Although fathers have been playing a more and more active role in the lives of their children, most of the talk about “child rearing” still focuses on the mother. Today, we are going to change that. Similarly to a mother’s role, a father’s role is not defined by some established entity, but instead is determined by whatever that couple and that child needs it to be. Nevertheless, societal forces in shaping both how men often see fatherhood and the preparation they often get for this role cannot be overlooked.
According to research, a father’s extent of involvement in childcare is often determined by how much, if at all, the mother works outside the home. As would be expected, the more hours the mother works, the more extensive the father’s involvement is. Nevertheless, this increased involvement does not necessarily mean more hours spent with the children. Research has found that fathers spend about the same amount of time with the children regardless of their wife’s employment. However, when their wives work, fathers are much more likely to be spending that time with the child alone, as their primary caregiver[i]. The difference in the fathers’ care-taking responsibilities between those with wives who do not work compared to those who do is most pronounced when the children are very young and demand the most time and attention.
What is interesting is that the satisfaction with this involvement for fathers also varies with how many hours the mother works. More specifically, the more hours the mother works, the less satisfied the father tends to be with providing childcare. This seems less to do with the number of hours that fathers in such arrangements are taking care of the child, but more with the kind of child caring that the father is doing[ii]. When the mother either does not work outside the home or works a few hours, she often does the “necessary” childcare, and the father is left to engage in the childcare he chooses to engage in. On the other hand, when the mother also works extensively, the father is asked to do everything. This is supported by the finding that when the mother works, the father is more likely to engage in physical caring for the child and managing the child’s schedule than when the mother does not work. This, according to research, sometimes leaves men feeling unprepared for the role of father-as-all-needs-caretaker. This lack of sense of competence decreases the satisfaction they feel from the role. Furthermore, parents who do not perceive themselves as competent, may avoid difficult parenting tasks, such as discipline, in turn confirming for themselves that they are not effective parents and preventing them from developing improved skills[iii]. This was especially true as it related to the father’s belief that he is able to “control” the child’s behavior, as this was a large determinant of the sense of competence. Not surprisingly, high perceived competence has been found to be associated with a range of positive parenting behaviors.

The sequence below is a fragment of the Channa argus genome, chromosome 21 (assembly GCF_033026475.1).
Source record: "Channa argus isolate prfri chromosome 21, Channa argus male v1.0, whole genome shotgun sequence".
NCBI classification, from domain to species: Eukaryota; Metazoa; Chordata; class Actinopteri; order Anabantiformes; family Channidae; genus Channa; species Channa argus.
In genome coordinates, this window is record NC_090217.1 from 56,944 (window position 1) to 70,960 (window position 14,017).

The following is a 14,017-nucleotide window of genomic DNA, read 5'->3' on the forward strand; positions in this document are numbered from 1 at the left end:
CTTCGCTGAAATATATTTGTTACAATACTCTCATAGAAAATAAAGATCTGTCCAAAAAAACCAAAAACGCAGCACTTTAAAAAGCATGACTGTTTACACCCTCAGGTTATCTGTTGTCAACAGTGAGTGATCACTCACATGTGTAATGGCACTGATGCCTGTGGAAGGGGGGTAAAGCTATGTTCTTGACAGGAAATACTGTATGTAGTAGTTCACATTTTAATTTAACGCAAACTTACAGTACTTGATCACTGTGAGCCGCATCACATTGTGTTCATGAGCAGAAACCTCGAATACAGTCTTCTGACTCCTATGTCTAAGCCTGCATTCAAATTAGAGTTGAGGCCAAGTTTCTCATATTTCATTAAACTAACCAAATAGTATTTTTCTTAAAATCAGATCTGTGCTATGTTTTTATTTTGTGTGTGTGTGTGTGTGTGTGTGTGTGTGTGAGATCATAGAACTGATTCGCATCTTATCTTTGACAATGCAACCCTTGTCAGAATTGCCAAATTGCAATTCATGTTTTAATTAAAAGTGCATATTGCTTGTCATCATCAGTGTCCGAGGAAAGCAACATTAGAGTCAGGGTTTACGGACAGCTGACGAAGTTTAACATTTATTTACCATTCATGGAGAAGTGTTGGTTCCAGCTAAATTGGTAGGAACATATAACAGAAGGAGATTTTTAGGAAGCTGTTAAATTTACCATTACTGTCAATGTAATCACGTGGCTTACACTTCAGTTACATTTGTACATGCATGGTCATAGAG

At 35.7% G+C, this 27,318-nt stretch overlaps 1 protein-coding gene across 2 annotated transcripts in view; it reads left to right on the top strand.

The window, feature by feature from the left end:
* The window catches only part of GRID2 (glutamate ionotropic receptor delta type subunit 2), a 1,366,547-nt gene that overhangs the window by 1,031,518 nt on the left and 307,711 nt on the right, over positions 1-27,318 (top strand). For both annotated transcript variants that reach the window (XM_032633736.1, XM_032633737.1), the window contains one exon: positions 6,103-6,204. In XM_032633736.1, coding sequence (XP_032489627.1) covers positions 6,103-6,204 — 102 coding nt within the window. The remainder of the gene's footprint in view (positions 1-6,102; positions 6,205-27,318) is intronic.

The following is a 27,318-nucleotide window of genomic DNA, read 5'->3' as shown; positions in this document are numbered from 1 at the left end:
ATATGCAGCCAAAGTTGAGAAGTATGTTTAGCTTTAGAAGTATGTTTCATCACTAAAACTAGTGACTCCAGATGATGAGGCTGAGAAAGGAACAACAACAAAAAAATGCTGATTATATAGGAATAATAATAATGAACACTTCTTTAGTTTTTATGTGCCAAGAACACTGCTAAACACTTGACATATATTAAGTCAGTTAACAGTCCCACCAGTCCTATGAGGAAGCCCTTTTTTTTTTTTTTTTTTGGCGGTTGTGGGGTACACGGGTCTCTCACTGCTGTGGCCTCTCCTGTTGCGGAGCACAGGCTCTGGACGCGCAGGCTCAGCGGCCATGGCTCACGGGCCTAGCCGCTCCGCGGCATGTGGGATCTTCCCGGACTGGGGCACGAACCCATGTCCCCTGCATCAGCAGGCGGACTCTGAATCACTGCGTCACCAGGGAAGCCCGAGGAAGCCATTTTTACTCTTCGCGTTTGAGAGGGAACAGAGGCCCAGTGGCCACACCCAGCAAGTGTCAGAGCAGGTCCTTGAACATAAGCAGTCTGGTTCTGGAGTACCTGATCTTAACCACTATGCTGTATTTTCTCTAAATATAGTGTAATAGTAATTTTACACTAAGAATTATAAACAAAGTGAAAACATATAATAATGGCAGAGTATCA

It is important to note, that the above states “sense of competence” not actual ability. This is a appraisal that fathers make of themselves, and because this is an appraisal, it can be changed. Changing this appraisal to a more positive one would lead to a more enjoyable child caring experience. Below are some likely thoughts that may be leading to a decrease sense of competence and ways to dispute them:
Thought: “I am going to break him.”
Dispute: “I am always very careful when handling the baby. Plus, the delivery process is very difficult, if he didn’t break then, he is unlikely to break now.”
Thought: “My wife really knows what she is doing when she cares for the kids. I cannot do it like she does, so I must be doing it wrong.”
Dispute: “There are a million ways to provide great care for my kids. Although I don’t take care of my child as my wife does, that does not make my way wrong, and in the past, she has adopted some of my techniques.”
Thought: “I will wait for my wife to tell me what she needs help with in terms of the kids.”
Dispute: “It is not my wife’s responsibility to tell me what is needed, it is mine. I am not her helper I am just as much a parent to my child as she is.”
Thought: “It is too late for me to learn new skills.”
Dispute: “If I accepted a new work position, I would expect a learning curve as I develop proficiency. This is the same thing, I need to learn how to be a father to this child.”
Thought: “I am not good at childcare, but I am good at my job, so I should concentrate on working and capitalize on my talents.”
Dispute: “As with a new job, I should expect that it takes time to get good at being a father, and I should not avoid childcare tasks because that is how I am going to get proficient.
[i] Wang & Bianchi (2009)
[ii] Mikie et al., (2004)
[iii] Rominov, Giallo and Whelan (2016)